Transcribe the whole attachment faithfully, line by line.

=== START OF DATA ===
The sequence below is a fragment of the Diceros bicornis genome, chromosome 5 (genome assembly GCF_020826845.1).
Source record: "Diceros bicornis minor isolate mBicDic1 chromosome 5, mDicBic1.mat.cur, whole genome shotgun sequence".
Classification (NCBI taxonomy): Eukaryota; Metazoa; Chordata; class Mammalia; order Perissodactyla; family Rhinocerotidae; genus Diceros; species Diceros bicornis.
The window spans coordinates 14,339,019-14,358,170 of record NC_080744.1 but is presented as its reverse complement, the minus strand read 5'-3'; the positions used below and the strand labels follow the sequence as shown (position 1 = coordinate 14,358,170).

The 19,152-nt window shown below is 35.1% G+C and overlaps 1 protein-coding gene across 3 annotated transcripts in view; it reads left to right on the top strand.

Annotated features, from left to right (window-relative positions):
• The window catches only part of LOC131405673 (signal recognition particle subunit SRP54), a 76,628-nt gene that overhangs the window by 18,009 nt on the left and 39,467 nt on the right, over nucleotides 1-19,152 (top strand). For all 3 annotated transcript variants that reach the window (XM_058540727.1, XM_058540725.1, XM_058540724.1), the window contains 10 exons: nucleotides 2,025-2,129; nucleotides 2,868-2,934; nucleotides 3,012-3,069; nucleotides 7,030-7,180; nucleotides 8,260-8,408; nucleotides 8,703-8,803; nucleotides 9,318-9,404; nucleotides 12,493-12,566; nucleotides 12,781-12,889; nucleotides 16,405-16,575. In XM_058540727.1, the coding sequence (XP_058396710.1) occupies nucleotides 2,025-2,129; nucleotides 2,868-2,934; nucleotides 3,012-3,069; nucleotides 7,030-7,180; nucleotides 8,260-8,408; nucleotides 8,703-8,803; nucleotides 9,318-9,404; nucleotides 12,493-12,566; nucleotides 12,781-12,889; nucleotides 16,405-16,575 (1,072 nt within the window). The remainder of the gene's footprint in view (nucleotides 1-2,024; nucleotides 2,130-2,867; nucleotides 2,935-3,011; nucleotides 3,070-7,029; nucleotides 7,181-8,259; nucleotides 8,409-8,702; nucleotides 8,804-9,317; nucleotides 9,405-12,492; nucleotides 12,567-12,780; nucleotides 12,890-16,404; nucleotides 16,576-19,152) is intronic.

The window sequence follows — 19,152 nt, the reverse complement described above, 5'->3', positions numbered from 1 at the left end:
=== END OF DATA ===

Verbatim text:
The sequence below is a fragment of the Diceros bicornis genome, chromosome 5 (genome assembly GCF_020826845.1).
Source record: "Diceros bicornis minor isolate mBicDic1 chromosome 5, mDicBic1.mat.cur, whole genome shotgun sequence".
Classification (NCBI taxonomy): Eukaryota; Metazoa; Chordata; class Mammalia; order Perissodactyla; family Rhinocerotidae; genus Diceros; species Diceros bicornis.
The window spans coordinates 14,339,019-14,358,170 of record NC_080744.1 but is presented as its reverse complement, the minus strand read 5'-3'; the positions used below and the strand labels follow the sequence as shown (position 1 = coordinate 14,358,170).

The 19,152-nt window shown below is 35.1% G+C and overlaps 1 protein-coding gene across 3 annotated transcripts in view; it reads left to right on the top strand.

Annotated features, from left to right (window-relative positions):
• The window catches only part of LOC131405673 (signal recognition particle subunit SRP54), a 76,628-nt gene that overhangs the window by 18,009 nt on the left and 39,467 nt on the right, over nucleotides 1-19,152 (top strand). For all 3 annotated transcript variants that reach the window (XM_058540727.1, XM_058540725.1, XM_058540724.1), the window contains 10 exons: nucleotides 2,025-2,129; nucleotides 2,868-2,934; nucleotides 3,012-3,069; nucleotides 7,030-7,180; nucleotides 8,260-8,408; nucleotides 8,703-8,803; nucleotides 9,318-9,404; nucleotides 12,493-12,566; nucleotides 12,781-12,889; nucleotides 16,405-16,575. In XM_058540727.1, the coding sequence (XP_058396710.1) occupies nucleotides 2,025-2,129; nucleotides 2,868-2,934; nucleotides 3,012-3,069; nucleotides 7,030-7,180; nucleotides 8,260-8,408; nucleotides 8,703-8,803; nucleotides 9,318-9,404; nucleotides 12,493-12,566; nucleotides 12,781-12,889; nucleotides 16,405-16,575 (1,072 nt within the window). The remainder of the gene's footprint in view (nucleotides 1-2,024; nucleotides 2,130-2,867; nucleotides 2,935-3,011; nucleotides 3,070-7,029; nucleotides 7,181-8,259; nucleotides 8,409-8,702; nucleotides 8,804-9,317; nucleotides 9,405-12,492; nucleotides 12,567-12,780; nucleotides 12,890-16,404; nucleotides 16,576-19,152) is intronic.

The window sequence follows — 19,152 nt, the reverse complement described above, 5'->3', positions numbered from 1 at the left end: